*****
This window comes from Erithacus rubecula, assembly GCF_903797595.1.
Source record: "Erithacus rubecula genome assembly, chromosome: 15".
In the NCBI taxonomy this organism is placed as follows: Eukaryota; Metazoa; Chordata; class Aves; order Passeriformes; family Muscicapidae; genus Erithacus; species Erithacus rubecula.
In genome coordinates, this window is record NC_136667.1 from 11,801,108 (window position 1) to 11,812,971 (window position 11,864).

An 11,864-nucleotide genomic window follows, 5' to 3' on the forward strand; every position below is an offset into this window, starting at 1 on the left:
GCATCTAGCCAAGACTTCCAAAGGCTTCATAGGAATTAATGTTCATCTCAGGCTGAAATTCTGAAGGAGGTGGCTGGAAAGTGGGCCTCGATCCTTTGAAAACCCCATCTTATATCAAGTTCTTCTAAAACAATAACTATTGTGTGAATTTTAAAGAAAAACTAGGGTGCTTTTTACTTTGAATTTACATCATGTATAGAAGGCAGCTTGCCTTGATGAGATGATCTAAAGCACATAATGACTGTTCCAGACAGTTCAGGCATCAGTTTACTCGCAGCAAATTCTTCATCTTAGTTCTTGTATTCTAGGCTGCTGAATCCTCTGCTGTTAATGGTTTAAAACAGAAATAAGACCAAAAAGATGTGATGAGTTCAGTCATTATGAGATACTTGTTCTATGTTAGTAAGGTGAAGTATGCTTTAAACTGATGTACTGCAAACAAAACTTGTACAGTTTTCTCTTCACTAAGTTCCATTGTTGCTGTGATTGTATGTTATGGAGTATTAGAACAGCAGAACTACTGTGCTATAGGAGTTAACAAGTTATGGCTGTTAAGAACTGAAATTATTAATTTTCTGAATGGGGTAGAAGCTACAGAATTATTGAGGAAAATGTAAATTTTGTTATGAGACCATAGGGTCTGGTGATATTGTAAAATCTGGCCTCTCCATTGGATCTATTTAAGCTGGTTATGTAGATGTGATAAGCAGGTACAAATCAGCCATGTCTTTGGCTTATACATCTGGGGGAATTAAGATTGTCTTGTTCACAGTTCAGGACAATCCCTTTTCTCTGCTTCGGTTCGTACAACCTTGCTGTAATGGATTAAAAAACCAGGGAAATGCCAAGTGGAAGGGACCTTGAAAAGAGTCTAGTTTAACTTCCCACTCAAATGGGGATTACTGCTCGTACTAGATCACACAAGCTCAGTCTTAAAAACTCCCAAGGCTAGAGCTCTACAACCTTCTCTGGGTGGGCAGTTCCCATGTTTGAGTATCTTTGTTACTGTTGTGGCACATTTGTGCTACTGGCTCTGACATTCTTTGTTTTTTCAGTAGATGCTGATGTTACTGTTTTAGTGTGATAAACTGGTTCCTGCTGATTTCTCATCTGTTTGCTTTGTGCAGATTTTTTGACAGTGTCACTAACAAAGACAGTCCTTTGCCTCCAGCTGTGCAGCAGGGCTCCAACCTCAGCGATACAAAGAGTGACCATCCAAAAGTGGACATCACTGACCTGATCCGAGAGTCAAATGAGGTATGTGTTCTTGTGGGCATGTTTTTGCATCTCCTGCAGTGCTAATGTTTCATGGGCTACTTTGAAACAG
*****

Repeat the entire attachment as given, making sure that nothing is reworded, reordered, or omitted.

This window comes from Erithacus rubecula, assembly GCF_903797595.1.
Source record: "Erithacus rubecula genome assembly, chromosome: 15".
In the NCBI taxonomy this organism is placed as follows: Eukaryota; Metazoa; Chordata; class Aves; order Passeriformes; family Muscicapidae; genus Erithacus; species Erithacus rubecula.
In genome coordinates, this window is record NC_136667.1 from 11,801,108 (window position 1) to 11,812,971 (window position 11,864).

An 11,864-nucleotide genomic window follows, 5' to 3' on the forward strand; every position below is an offset into this window, starting at 1 on the left:
GCATCTAGCCAAGACTTCCAAAGGCTTCATAGGAATTAATGTTCATCTCAGGCTGAAATTCTGAAGGAGGTGGCTGGAAAGTGGGCCTCGATCCTTTGAAAACCCCATCTTATATCAAGTTCTTCTAAAACAATAACTATTGTGTGAATTTTAAAGAAAAACTAGGGTGCTTTTTACTTTGAATTTACATCATGTATAGAAGGCAGCTTGCCTTGATGAGATGATCTAAAGCACATAATGACTGTTCCAGACAGTTCAGGCATCAGTTTACTCGCAGCAAATTCTTCATCTTAGTTCTTGTATTCTAGGCTGCTGAATCCTCTGCTGTTAATGGTTTAAAACAGAAATAAGACCAAAAAGATGTGATGAGTTCAGTCATTATGAGATACTTGTTCTATGTTAGTAAGGTGAAGTATGCTTTAAACTGATGTACTGCAAACAAAACTTGTACAGTTTTCTCTTCACTAAGTTCCATTGTTGCTGTGATTGTATGTTATGGAGTATTAGAACAGCAGAACTACTGTGCTATAGGAGTTAACAAGTTATGGCTGTTAAGAACTGAAATTATTAATTTTCTGAATGGGGTAGAAGCTACAGAATTATTGAGGAAAATGTAAATTTTGTTATGAGACCATAGGGTCTGGTGATATTGTAAAATCTGGCCTCTCCATTGGATCTATTTAAGCTGGTTATGTAGATGTGATAAGCAGGTACAAATCAGCCATGTCTTTGGCTTATACATCTGGGGGAATTAAGATTGTCTTGTTCACAGTTCAGGACAATCCCTTTTCTCTGCTTCGGTTCGTACAACCTTGCTGTAATGGATTAAAAAACCAGGGAAATGCCAAGTGGAAGGGACCTTGAAAAGAGTCTAGTTTAACTTCCCACTCAAATGGGGATTACTGCTCGTACTAGATCACACAAGCTCAGTCTTAAAAACTCCCAAGGCTAGAGCTCTACAACCTTCTCTGGGTGGGCAGTTCCCATGTTTGAGTATCTTTGTTACTGTTGTGGCACATTTGTGCTACTGGCTCTGACATTCTTTGTTTTTTCAGTAGATGCTGATGTTACTGTTTTAGTGTGATAAACTGGTTCCTGCTGATTTCTCATCTGTTTGCTTTGTGCAGATTTTTTGACAGTGTCACTAACAAAGACAGTCCTTTGCCTCCAGCTGTGCAGCAGGGCTCCAACCTCAGCGATACAAAGAGTGACCATCCAAAAGTGGACATCACTGACCTGATCCGAGAGTCAAATGAGGTATGTGTTCTTGTGGGCATGTTTTTGCATCTCCTGCAGTGCTAATGTTTCATGGGCTACTTTGAAACAG